MUFFY! THERE ARE VULGAR PEOPLE ON THE WIRELESS!
Did anyone understand what the point of this article in yesterday's New York Times was?
It seemed as if it was meant to tell us whether, in a post-Imus world, radio shock jocks are still getting away with the horrible thing Imus got fired for -- but Jacques Steinberg, who wrote the piece, doesn't even seem to understand what that horrible thing was. The point is that Imus got fired for a flippant, R-rated slander of specific individuals America felt didn't deserve to be treated that way; the point wasn't that Imus merely used naughty words, or made intemperate-seeming political pronouncements.
Steinberg doesn't get this, or much of anything else about shock-jock radio -- but then, you can see that coming early on in the piece, when he gives you his best Stanley-in-darkest-Africa imitation:
Th[is] part of the radio spectrum ... remains as arguably and insidiously untamed in the days after Mr. Imus's collapse as it was before, based on a New York Times screening of nearly 250 hours of shock-talk radio broadcast over the last week....
All told, The Times listened to a dozen prominent shows on so-called terrestrial radio for five weekdays in a row.
Five entire weekdays! A dozen shows! Were you terrified for your life, Professor?
So here, in a discussion of Chicago's very popular Mancow (Erich Muller), Steinberg is utterly unable to distinguish different kinds of harsh language, probably because he's too busy reaching for the smelling salts:
One morning late last month, for example, Mancow ... could be heard dismissing a caller as a "brain-dead fetus" and a "late-term abortion that somehow crawled out of the Dumpster" after the man's phone connection gave out.
Mr. Muller ... also suggested on the same broadcast that "radical Muslims" would not stop until they had flattened American religion like a steamroller.
His children, he predicted, "will probably be killed because I'm bringing them up Catholic, and maybe their children will be brainwashed and put into some sort of situation where they're wearing a burka and they follow Shia law, because that's what these radicalized Muslims want."
He also mused about several other matters, including, "I just wonder why we care so much about Virginia Tech kids." He quickly qualified the remark by saying, "Don't pull that out of context," before indicating that soldiers killed in Iraq deserved comparable gestures of mourning.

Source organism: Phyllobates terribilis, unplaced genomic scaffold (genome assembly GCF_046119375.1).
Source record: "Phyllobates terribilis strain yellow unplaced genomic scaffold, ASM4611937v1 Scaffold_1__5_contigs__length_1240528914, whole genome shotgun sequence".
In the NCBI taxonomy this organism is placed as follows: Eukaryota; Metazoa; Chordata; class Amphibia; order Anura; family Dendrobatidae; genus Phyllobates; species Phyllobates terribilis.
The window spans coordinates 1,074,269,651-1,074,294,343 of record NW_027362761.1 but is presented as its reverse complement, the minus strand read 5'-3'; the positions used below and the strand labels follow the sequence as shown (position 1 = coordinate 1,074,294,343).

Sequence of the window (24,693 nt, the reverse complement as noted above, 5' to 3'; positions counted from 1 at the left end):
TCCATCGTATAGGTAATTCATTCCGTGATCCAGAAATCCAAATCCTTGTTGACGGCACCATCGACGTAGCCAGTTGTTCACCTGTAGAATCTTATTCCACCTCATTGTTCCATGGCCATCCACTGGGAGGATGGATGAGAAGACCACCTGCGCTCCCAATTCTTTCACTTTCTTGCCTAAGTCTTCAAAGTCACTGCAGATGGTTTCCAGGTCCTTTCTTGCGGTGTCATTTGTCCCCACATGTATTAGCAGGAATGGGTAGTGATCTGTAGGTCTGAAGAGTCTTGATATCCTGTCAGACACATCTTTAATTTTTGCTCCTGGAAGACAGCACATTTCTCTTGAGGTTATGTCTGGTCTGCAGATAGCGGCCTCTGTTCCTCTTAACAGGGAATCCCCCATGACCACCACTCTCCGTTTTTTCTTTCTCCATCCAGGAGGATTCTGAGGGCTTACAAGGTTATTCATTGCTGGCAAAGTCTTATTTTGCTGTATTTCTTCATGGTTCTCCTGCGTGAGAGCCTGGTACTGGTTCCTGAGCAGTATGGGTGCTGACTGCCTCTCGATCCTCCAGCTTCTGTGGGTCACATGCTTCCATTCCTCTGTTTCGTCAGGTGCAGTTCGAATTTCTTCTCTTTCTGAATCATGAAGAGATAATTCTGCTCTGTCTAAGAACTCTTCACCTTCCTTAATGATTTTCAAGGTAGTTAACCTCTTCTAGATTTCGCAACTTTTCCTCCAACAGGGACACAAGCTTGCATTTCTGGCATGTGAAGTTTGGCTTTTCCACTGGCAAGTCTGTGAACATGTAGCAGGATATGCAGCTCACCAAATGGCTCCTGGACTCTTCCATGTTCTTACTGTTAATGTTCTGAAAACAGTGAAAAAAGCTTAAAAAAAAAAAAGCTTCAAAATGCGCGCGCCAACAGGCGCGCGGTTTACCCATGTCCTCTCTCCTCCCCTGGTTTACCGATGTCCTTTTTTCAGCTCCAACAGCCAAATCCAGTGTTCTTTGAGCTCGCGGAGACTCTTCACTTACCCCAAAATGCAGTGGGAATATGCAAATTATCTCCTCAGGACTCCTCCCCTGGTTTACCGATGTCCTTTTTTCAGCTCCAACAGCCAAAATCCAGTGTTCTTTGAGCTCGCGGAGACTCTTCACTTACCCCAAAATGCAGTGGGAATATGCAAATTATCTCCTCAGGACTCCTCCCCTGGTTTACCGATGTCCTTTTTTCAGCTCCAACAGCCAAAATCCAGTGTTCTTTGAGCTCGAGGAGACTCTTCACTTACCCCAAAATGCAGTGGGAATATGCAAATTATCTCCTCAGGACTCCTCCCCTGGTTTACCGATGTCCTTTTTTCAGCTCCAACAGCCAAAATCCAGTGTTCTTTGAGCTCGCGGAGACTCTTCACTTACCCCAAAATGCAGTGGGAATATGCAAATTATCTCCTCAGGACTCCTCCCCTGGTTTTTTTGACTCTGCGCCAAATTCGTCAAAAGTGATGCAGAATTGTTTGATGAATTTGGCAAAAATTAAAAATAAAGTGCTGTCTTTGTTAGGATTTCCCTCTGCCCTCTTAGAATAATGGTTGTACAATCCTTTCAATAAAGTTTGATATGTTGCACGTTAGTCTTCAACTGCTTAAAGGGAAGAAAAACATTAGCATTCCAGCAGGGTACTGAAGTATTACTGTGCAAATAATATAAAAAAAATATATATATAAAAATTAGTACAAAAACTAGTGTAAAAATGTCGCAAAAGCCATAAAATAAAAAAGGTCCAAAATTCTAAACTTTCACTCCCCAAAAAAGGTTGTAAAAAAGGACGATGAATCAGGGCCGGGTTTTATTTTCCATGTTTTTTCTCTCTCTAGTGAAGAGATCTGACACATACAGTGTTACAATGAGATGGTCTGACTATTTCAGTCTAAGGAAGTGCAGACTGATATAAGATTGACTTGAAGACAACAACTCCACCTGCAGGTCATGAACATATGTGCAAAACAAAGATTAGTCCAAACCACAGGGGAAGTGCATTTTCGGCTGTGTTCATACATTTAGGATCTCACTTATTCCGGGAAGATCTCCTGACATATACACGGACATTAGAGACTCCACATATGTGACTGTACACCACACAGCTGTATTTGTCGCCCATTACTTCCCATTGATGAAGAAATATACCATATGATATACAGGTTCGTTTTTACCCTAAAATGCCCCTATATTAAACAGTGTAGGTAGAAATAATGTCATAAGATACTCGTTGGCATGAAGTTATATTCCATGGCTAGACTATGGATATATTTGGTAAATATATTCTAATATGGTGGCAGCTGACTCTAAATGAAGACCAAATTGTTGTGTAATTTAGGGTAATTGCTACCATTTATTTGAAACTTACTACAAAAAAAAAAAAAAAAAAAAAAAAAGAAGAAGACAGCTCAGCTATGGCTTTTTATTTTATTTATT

And that was just one day's show.
Muffy, did you know people were allowed to say things like this in public? Neither did I!
Several questions come to mind here:
* Does Steinberg understand that the bit about burkas is the kind of thing you can hear on any news-talk radio station in America at any time of the day, not to mention on Headline News during any episode of Glenn Beck's show?
* Does Steinberg know that that last bit is fully mainstream -- that a lot of people have said the reaction to Virginia Tech was out of proportion to the reaction to troop deaths?
* Does Steinberg get that, while Mancow said nasty things to that caller, what he said was nonspecific, and therefore, arguably, less offensive than what Imus said about the members of the Rutgers women's basketball team, which targeted them with specific demeaning racist/sexist stereotypes?
I'm not defending Mancow (or other shock-jocks quoted by Steinberg). It's just that there are many different kinds of controversial speech; a taxonomy would have been nice, but Steinberg's reaction seems to be "Eeek! It's all awful!"
Now, I don't know why this stuff is so popular. I don't know why, for some listeners, political talk and shock talk seem to go together perfectly -- that was the Imus combination, and that's what a Spanish-language program quoted by Steinberg seems to serve up (e.g., a song about anal sex followed by a Florida state legislator talking about property taxes). It's an interesting question, one that Steinberg could have examined, but he couldn't, because the whole subject just seems too upsetting for him.